For me, ER is a great opportunity to redefine oneself and try new things. There are many opportunities out there to give back if that's important to you and helps you feel significant. Or if just taking a break and enjoying the fruits of your labors is what turns your crank, you can do that too. The possibilities are endless!!

If you own and run your own company, I can understand missing that, but if you work for someone else at a company you don't own, I think there are many ways to feel MORE fulfilled after ER. You just have to be open to letting go of your old corporate identity and allowing yourself to find new ways to contribute and be fulfilled.
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Old 11-30-2017, 03:38 AM   #17
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I think there are many ways to feel MORE fulfilled after ER. You just have to be open to letting go of your old corporate identity and allowing yourself to find new ways to contribute and be fulfilled.

This seems to be at the crux of it. Some people are more or less hardwired to only feel comfortable with a series of goals, objectives, achievements. Other people are just naturally more comfortable experiencing life with no particular endpoint in mind. If one of these modes is really one’s core identity, i.e. not changeable, then rather than buck the tide, maybe it’s best to find ways to be FI/RE that work with your identity - setting up new goals, targets, etc. But to the degree that one of these modes is a learned way of being, a person can change it - “letting go... to find new ways to contribute and be fulfilled.”

This whole topic may even be not so much a matter of adapting to FI/RE, as a matter of adapting to aging. Was reading an article recently about the well-documented “U curve” in well-being. On average, across many societies, folks tend to be happier in youth (20s and 30s), then less so in middle age (coinciding with the mid-life crisis period, with average happiness bottoming out around 47 or so), and then, surprisingly, average happiness keeps rising from there (even into 60s, 70s and beyond). Lots of reasons for that, but one of the points was that, as people age, they tend to shift from “telic” (goal-oriented) outlooks to “atelic” outlooks (process-oriented, being more comfortable enjoying an experience rather than focusing on where it is headed).

An older family member, who had had a successful career running his own business, once said, “My advice would be to slow down and enjoy the ride.”

Easier said than done, but maybe trying to make that shift, from defining oneself and feeling worth based on goals, to just savoring and enjoying the experience of living, is at the core of aging well.
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Old 11-30-2017, 04:32 AM   #18
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How are you finding significance and purpose in your second half? Did you have an epiphinony or what changed for you? I just don’t think I can play golf every day, drink wine, eat lobster and sleep. Maybe 3 out of 7 days...
I try to devote all of my time to enjoy, do things I like to do whenever I feel like it. That's my new mission in life. Enjoy my life. The fact that I already lived 2/3rd of my life working makes the remaining 1/3rd of very precious. And I am going to live it the way I feel like it. In two years of ER'ng, I have mastered the new way of life. Well, almost.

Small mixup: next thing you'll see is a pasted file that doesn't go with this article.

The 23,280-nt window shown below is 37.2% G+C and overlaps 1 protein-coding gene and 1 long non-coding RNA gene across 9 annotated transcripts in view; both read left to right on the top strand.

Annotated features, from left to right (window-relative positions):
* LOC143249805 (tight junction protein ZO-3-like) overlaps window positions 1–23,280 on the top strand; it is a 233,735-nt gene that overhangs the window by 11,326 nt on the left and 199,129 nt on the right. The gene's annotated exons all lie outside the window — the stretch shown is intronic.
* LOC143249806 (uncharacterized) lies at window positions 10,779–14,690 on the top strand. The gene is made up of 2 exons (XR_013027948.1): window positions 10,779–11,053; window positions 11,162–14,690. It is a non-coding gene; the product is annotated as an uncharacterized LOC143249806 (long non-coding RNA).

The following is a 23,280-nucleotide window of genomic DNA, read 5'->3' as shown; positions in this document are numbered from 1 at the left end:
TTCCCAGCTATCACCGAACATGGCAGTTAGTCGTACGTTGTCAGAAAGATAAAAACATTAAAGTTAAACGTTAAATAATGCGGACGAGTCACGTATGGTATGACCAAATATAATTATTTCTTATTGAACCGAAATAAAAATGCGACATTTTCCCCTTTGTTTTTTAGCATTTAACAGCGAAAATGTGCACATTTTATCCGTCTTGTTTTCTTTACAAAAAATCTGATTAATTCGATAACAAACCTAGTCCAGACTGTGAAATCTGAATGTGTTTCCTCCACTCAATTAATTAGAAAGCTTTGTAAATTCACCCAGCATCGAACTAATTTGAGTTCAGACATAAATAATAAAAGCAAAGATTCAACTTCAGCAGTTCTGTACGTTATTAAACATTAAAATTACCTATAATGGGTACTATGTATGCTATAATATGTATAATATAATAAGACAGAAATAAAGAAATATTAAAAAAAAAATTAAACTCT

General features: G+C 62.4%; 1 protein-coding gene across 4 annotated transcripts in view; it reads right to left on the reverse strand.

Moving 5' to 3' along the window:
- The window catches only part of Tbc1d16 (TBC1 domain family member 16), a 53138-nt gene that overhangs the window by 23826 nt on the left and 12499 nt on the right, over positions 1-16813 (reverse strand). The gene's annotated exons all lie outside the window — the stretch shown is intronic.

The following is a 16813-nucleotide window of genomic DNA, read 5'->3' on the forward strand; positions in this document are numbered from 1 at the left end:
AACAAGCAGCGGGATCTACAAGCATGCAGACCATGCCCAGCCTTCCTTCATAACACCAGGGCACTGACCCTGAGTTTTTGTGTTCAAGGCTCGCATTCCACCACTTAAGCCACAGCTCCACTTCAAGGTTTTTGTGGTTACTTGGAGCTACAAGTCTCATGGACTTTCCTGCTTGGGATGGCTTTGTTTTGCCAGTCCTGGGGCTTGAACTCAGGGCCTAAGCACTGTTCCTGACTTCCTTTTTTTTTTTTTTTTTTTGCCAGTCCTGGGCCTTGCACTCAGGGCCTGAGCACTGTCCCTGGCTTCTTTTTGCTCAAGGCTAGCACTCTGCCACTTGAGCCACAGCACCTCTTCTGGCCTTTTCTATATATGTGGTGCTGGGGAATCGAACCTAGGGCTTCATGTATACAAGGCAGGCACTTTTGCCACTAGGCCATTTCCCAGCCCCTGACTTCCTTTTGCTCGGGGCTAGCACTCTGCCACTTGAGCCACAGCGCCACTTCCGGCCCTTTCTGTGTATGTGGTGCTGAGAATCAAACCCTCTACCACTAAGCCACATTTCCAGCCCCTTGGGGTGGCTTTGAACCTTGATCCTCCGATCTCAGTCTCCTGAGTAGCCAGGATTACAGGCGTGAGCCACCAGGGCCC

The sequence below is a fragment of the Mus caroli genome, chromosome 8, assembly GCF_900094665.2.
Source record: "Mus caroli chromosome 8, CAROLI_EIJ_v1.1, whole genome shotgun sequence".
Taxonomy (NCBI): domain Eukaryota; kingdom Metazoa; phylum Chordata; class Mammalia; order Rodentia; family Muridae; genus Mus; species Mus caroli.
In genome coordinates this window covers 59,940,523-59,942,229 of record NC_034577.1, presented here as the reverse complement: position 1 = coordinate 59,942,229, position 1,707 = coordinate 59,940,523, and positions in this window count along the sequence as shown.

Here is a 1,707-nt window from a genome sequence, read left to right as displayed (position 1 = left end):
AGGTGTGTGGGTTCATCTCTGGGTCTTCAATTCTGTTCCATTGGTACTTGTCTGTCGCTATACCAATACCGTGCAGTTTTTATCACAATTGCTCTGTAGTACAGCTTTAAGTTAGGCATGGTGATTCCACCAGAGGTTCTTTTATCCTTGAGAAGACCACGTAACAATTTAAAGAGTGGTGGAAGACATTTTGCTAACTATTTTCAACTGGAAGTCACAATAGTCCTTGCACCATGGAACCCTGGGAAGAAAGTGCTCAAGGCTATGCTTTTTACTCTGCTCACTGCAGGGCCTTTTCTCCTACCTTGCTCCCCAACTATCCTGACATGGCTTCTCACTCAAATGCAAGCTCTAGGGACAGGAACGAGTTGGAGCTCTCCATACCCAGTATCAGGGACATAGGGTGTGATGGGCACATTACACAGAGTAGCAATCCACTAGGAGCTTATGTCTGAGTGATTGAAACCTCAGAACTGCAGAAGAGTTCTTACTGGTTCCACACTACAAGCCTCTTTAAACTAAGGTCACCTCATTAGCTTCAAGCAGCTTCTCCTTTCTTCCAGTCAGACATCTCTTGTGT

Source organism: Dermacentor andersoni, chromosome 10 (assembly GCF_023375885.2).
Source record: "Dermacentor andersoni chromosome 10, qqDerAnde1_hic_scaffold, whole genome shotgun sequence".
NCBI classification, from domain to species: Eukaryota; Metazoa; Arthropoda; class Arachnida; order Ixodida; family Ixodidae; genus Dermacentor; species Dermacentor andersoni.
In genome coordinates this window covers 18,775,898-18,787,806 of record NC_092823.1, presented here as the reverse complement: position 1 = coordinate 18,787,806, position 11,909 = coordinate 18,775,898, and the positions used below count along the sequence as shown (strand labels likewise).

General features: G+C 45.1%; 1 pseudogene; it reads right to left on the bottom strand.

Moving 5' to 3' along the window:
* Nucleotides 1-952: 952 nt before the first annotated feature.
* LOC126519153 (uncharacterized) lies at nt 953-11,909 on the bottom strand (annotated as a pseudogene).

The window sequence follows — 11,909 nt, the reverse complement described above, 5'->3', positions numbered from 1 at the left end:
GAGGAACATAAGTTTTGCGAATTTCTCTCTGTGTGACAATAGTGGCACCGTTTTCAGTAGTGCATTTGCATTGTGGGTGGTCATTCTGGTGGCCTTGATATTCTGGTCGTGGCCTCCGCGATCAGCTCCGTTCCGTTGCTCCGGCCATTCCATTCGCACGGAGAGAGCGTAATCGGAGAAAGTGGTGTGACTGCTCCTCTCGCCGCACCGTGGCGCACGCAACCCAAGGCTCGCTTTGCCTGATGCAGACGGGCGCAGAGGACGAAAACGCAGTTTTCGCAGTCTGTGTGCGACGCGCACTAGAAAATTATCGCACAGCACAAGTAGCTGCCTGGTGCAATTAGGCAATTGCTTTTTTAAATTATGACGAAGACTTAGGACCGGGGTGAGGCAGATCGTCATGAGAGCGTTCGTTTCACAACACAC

Since you mentioned golf, I used to play full 18 holes and sometimes more. I can only play during weekend so playing as much as I can was important. Now that I play 5 - 6 times a week, I don't play a full round. I quit when I get tired, or having a real bad golf day. I don't even play in tournaments b/c it gives me undue stress.

Besides golf, I had a full list of things I want to do in ER. I found that I don't have enough time to do all of them. In that sense, enjoying life has replaced my work hours and more. I understand that many people cannot do what I am doing. They need to work, and/or find some purpose in life. My new purpose in life just happens to be "enjoying life" and nothing else. One of my co-worker used to say, 'life is short, then you die." I believe that. Life is way too short and then we all die. I want to enjoy it to the fullest while I am alive. When my time comes, I want to say to Death, yeah, I am ready to go.
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Old 11-30-2017, 04:48 AM   #19
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I'm with you Dawg Man. I have been FI for 7 years now. Tried to RE 3 years ago. Was off for a total of 8 months. The first 3-4 months were good. Then it started getting weird. I wasn't ready mentally. DW wasn't ready for me to be home (she was and still is working). She will be 46 tomorrow and is just beginning to understand the idea of re. I have many first world problems. Job doesn't suck (currently out in the Nevada high desert working with unmanned aircraft. Pay is very nice. Adding to the stash. DW and I are both independent. We can only spend so much time together. March will be 25 years of marriage. I am sort of looking for a purpose in life. For now I will just keep working the enjoyable, easy, high paying job.
Apparently it’s a “dawg” thing
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Old 11-30-2017, 05:00 AM   #20
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Appreciate and expected the responses to vary based on everyone’s individual experience and how they are wired. I’m all about making time for the “party” and just “being”, but I suppose I feel like I need/should leave this planet making the world a better place by using some of my time/talent/resources in this 2nd half of life. For me, I don’t think of it as an ego drive or necessarily type A personality drive, just a human condition pickle which is why I posed the question. I’m not judging anyone’s post RE path/decisions, just throwing around the concept to see how/if anyone struggled/solved this post RE... anyone who does not have “dawg” in their tag line.

Oh, and Go Dawgs!!